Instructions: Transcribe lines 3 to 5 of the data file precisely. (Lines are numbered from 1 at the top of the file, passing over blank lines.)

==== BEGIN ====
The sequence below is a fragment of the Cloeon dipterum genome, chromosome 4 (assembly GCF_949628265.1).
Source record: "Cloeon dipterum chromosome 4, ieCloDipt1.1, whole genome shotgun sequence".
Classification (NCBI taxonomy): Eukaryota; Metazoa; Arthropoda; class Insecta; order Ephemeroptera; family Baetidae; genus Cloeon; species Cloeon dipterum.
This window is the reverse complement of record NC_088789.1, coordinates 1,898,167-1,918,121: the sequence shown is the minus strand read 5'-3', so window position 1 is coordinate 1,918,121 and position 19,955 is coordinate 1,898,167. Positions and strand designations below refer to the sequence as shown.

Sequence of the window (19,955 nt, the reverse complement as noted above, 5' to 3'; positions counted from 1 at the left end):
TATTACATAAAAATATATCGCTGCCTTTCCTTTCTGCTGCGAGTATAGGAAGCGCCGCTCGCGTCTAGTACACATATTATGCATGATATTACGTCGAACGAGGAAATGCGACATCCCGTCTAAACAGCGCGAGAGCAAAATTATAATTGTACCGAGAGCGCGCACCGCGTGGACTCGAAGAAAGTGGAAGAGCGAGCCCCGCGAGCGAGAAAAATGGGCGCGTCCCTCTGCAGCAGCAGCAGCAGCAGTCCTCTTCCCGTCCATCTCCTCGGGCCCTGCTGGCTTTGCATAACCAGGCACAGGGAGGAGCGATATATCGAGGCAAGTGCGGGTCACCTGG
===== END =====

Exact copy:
Classification (NCBI taxonomy): Eukaryota; Metazoa; Arthropoda; class Insecta; order Ephemeroptera; family Baetidae; genus Cloeon; species Cloeon dipterum.
This window is the reverse complement of record NC_088789.1, coordinates 1,898,167-1,918,121: the sequence shown is the minus strand read 5'-3', so window position 1 is coordinate 1,918,121 and position 19,955 is coordinate 1,898,167. Positions and strand designations below refer to the sequence as shown.

Sequence of the window (19,955 nt, the reverse complement as noted above, 5' to 3'; positions counted from 1 at the left end):